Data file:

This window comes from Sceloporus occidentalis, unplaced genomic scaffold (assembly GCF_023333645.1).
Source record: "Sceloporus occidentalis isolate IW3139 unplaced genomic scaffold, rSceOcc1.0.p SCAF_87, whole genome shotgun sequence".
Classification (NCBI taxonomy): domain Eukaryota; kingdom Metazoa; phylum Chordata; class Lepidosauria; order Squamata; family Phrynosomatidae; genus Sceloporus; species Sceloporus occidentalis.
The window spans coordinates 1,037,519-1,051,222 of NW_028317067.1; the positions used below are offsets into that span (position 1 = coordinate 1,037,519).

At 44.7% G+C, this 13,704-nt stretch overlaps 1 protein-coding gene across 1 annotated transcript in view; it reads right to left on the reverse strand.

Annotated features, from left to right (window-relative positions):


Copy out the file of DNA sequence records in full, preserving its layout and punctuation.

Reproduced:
This window comes from Sceloporus occidentalis, unplaced genomic scaffold (assembly GCF_023333645.1).
Source record: "Sceloporus occidentalis isolate IW3139 unplaced genomic scaffold, rSceOcc1.0.p SCAF_87, whole genome shotgun sequence".
Classification (NCBI taxonomy): domain Eukaryota; kingdom Metazoa; phylum Chordata; class Lepidosauria; order Squamata; family Phrynosomatidae; genus Sceloporus; species Sceloporus occidentalis.
The window spans coordinates 1,037,519-1,051,222 of NW_028317067.1; the positions used below are offsets into that span (position 1 = coordinate 1,037,519).

At 44.7% G+C, this 13,704-nt stretch overlaps 1 protein-coding gene across 1 annotated transcript in view; it reads right to left on the reverse strand.

Annotated features, from left to right (window-relative positions):